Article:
Victims of domestic abuse living in the countryside are ‘isolated, unsupported and unprotected’ a damning report has warned today.
An 18-month research project, conducted by the National Rural Crime Network, has found many victims living in rural areas are being failed by the system and services.
It found domestic abuse in rural areas lasts longer, is harder and more complex than in urban areas.
Support services are scarce and the policing response is largely ‘inadequate’ the study also uncovered.
In the foreword to the report, Julia Mulligan, chair of the National Rural Crime Network and police, fire and crime commissioner for North Yorkshire, said: ‘In the first instance, we need to acknowledge there is a significant, hidden problem and understand its specific complexities, because by continuing to gloss over the reality we are inadvertently supporting the perpetrators who often employ rurality as a weapon in their abuse.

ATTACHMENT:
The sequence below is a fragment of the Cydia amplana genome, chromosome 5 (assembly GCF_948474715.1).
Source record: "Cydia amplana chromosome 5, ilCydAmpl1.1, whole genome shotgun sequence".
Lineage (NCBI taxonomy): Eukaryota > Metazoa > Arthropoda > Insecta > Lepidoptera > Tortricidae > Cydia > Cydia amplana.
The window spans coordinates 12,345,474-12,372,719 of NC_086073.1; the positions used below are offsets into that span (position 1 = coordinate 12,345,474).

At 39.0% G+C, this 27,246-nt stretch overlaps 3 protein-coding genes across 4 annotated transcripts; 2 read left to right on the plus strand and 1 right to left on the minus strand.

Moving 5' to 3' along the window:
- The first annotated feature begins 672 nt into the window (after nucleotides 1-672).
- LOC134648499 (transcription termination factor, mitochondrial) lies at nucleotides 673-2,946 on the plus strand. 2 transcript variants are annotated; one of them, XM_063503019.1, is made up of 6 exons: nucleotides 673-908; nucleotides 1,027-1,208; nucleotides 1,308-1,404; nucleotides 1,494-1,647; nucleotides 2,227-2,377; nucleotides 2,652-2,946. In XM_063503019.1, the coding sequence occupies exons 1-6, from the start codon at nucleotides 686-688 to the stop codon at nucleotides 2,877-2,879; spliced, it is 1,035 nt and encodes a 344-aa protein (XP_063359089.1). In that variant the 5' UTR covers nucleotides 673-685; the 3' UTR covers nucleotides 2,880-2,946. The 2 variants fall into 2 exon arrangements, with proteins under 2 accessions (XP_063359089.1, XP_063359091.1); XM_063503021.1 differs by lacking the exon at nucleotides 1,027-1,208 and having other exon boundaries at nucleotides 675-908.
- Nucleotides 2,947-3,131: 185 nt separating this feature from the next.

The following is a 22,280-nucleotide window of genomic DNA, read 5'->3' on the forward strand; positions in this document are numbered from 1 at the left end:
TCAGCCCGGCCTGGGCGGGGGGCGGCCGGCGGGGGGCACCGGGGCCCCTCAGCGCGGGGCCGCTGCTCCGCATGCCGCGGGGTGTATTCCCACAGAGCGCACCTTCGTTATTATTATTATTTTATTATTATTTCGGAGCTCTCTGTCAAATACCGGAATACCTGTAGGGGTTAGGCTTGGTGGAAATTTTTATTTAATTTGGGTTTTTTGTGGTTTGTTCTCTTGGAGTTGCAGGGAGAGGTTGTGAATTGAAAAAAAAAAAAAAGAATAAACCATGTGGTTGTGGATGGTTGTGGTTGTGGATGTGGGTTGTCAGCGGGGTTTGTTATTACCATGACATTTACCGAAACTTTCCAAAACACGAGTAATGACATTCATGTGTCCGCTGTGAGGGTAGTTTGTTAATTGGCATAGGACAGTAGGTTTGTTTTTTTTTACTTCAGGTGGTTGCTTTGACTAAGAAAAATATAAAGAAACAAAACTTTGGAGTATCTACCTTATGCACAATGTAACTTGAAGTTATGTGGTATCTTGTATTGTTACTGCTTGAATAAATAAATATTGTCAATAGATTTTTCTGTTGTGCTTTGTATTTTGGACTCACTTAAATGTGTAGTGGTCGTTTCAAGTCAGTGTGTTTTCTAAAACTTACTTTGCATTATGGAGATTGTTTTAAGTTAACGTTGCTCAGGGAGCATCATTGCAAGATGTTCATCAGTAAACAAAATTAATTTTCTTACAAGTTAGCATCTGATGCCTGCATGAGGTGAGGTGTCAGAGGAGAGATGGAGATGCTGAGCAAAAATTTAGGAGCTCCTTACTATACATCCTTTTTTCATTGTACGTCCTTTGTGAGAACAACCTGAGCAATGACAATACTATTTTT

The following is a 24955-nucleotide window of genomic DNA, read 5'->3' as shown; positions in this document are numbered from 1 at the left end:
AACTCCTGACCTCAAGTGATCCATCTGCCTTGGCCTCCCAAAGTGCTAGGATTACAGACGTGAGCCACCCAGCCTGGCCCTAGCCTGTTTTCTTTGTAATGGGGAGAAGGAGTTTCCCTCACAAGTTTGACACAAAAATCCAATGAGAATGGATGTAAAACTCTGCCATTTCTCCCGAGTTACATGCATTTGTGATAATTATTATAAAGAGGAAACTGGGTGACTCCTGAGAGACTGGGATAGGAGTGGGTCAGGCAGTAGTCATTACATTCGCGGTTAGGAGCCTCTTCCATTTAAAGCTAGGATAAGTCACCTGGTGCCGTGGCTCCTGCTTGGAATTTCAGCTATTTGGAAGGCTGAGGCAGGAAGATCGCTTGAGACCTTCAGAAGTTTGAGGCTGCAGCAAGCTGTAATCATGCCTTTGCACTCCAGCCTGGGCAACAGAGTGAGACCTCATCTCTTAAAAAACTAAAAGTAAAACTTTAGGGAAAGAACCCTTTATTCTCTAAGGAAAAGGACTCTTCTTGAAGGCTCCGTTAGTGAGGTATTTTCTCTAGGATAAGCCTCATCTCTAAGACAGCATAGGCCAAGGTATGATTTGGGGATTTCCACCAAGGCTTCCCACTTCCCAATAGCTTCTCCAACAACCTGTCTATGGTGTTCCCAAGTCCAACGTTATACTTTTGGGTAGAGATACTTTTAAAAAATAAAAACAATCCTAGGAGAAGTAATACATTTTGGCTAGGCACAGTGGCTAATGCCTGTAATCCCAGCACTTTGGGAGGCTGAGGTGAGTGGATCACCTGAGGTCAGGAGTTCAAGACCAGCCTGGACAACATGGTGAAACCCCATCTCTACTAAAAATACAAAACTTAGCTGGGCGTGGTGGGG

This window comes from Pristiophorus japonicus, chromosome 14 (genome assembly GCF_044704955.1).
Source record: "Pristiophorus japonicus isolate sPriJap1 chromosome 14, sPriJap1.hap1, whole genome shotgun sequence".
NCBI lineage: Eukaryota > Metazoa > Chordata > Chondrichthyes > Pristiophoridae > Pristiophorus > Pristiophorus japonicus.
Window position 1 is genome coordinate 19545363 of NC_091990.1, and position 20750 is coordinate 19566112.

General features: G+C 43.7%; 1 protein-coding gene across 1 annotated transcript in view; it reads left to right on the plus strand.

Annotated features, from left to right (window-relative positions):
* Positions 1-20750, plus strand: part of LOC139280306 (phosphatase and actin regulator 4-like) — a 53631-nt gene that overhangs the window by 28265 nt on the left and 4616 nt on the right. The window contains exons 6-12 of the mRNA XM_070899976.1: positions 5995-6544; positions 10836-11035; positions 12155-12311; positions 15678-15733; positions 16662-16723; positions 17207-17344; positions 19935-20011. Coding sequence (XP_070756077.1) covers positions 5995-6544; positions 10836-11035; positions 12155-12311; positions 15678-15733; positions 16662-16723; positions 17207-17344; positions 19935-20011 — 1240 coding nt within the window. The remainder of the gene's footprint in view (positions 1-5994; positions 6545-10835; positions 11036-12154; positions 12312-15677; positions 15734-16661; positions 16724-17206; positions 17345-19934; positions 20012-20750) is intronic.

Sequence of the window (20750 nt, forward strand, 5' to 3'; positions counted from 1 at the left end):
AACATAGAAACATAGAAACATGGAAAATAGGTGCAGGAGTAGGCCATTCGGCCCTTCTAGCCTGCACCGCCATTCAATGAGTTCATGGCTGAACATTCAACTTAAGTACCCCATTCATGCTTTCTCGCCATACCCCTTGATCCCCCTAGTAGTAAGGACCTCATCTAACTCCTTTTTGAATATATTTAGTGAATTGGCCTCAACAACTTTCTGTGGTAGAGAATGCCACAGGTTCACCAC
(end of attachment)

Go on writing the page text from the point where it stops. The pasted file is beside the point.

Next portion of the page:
‘We need to take a fresh look at the map. At the white spaces where ‘nothing’ happens, because abuse is there, secreted in the underbelly of our countryside. We must innovate, to find ways to overcome the specific barriers rural victims face, so they get the support they deserve, and we can deal with the perpetrators.’
The report calls on the Government to apply its ‘rural proofing’ policy to domestic abuse, improve support services for rural victims and survivors and commit to redressing the urban bias.